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(PHP 4, PHP 5, PHP 7)



readline_completion_function ( callable $function ) : bool

この関数は補完用の関数を登録します。 これは、Bash を使用している際に、タブキーを 押して得られるのと同様の機能です。



コマンドラインの一部を入力とし、 マッチする可能性がある文字列の配列を返す 既存の関数の名前を指定する必要があります。


成功した場合に TRUE を、失敗した場合に FALSE を返します。

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User Contributed Notes 5 notes

chris AT w3style DOT co UK
10 years ago
A little bit of info regarding useful variables when writing your callback function.

There doesn't seem to be a way to set rl_basic_word_break_characters like with the pure C library, so as previous users have pointed out you'll only receive the current word in the input buffer within your callback.  If for example you're typing "big bro|ther", where the bar is the position of your cursor when you hit TAB, you'll receive (string) "brother" and (int) 4 as your callback parameters.

However, it is possible (easily) to get more useful information about what the user has typed into the readline buffer.  readline_info() is key here.  It will return an array containing:

"line_buffer" => (string)
   the entire contents of the line buffer (+ some bugs**)

"point" => (int)
   the current position of the cursor in the buffer

"end" => (int)
   the position of the last character in the buffer

So for the example above you'd get:

  * line_buffer => "big brother"
  * point => 7
  * end => 11

From this you can easily perform multi-word matches.

** NOTE: line_buffer seems to contain spurious data at the end of the string sometime.  Fortunately since $end is provided you can substr() it to get the correct value.

The matches you need to return are full words that can replace $input, so your algorithm might crudely look something like:


function your_callback($input, $index) {
// Get info about the current buffer
$rl_info = readline_info();
// Figure out what the entire input is
$full_input = substr($rl_info['line_buffer'], 0, $rl_info['end']);
$matches = array();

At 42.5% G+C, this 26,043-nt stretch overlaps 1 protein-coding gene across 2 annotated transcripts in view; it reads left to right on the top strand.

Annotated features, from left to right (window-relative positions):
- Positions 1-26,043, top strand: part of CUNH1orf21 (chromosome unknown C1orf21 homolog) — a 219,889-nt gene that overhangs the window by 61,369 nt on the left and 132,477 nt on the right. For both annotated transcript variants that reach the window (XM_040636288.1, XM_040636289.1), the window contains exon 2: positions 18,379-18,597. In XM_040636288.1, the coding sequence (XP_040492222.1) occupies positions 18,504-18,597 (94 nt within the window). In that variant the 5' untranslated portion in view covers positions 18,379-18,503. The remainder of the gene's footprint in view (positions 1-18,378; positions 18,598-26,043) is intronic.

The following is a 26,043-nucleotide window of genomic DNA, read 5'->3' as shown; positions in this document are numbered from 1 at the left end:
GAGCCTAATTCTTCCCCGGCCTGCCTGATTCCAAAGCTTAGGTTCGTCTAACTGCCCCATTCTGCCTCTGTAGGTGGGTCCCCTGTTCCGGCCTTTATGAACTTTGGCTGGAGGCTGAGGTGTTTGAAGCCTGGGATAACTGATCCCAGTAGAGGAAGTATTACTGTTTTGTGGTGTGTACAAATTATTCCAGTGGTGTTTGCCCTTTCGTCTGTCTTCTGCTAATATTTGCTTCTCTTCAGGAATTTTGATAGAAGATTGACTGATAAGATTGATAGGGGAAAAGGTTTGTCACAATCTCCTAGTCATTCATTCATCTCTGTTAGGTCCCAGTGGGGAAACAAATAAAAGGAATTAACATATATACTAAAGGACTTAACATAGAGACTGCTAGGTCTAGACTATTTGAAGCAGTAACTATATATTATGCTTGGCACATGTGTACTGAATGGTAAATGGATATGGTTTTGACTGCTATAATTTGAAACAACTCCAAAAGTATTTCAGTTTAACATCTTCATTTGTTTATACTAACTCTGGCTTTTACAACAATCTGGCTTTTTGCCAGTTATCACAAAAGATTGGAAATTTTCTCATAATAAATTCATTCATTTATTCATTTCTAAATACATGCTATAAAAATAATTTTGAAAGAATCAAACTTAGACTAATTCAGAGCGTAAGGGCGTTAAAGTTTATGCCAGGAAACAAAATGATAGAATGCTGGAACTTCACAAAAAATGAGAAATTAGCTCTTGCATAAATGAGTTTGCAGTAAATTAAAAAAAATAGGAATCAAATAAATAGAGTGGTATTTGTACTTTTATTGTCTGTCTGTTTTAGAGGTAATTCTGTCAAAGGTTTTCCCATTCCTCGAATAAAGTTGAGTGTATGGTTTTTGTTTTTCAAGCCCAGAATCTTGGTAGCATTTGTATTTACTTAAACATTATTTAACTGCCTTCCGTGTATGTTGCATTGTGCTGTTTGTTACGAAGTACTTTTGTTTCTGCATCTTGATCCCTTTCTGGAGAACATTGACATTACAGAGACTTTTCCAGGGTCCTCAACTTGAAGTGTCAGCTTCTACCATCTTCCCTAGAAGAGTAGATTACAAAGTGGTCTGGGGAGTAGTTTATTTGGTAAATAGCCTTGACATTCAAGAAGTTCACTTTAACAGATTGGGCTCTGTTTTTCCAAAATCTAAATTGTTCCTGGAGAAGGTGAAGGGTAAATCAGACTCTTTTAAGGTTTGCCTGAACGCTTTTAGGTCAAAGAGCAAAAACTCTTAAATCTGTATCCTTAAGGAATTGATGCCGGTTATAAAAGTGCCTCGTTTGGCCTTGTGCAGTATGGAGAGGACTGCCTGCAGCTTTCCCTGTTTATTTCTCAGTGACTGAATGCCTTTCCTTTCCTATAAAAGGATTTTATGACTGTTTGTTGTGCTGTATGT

// Get all matches based on the entire input buffer
foreach (phrases_that_begin_with($full_input) as $phrase) {
// Only add the end of the input (where this word begins)
    // to the matches array
$matches[] = substr($phrase, $index);

cameron at cloudix dot co dot nz
5 years ago
The readline extension can be a bit flakey due to bugs in libedit (PHP 5.3.10-1ubuntu3.15 with Suhosin-Patch (cli) (built: Oct 29 2014 12:19:04)).

I created many segfaults returning an empty array on the autocompletion function:

// Autocomplete
readline_completion_function(function($Input, $Index){
    global $Commands;
    // Filter Matches   
    $Matches = array();
    foreach(array_keys($Commands) as $Command)
        if(stripos($Command, $Input) === 0)
            $Matches[] = $Command;
    return $Matches;

I found adding an empty string to the matches array prevents the segfault:

// Autocomplete
readline_completion_function(function($Input, $Index){
    global $Commands;
    // Filter Matches   
    $Matches = array();
    foreach(array_keys($Commands) as $Command)
        if(stripos($Command, $Input) === 0)
            $Matches[] = $Command;
    // Prevent Segfault
    if($Matches == false)
        $Matches[] = '';
    return $Matches;

Hopefully this is helpful to someone.
john at weider dot cc
18 years ago
It seems that the registered function can accept 2 parameters, the first being the partial string, the second a number that when equal to zero indicates that the tab was hit on the first argument on the input. Otherwise it looks like the position within the string is returned.

This is neccessary information for processing shell command line input.
11 years ago
Note: the first argument passed to the registered function is NOT the whole command line as entered by the user, but only the last part, i.e. the part after the last space.

function my_readline_completion_function($string, $index) {
// If the user is typing:
  // mv file.txt directo[TAB]
  // then:
  // $string = directo
  // the $index is the place of the cursor in the line:
  // $index = 19;

$array = array(

// Here, I decide not to return filename autocompletion for the first argument (0th argument).
if ($index) {
$ls = `ls`;
$lines = explode("\n", $ls);
    foreach (
$lines AS $key => $line) {
      if (
is_dir($line)) {
$lines[$key] .= '/';
$array[] = $lines[$key];
// This will return both our list of functions, and, possibly, a list of files in the current filesystem.
// php will filter itself according to what the user is typing.
return $array;
david at acz dot org
15 years ago
This function can simply return an array of all possible matches (regardless of the current user intput) and readline will handle the matching itself.  This is likely to be much faster than attempting to handle partial matches in PHP.
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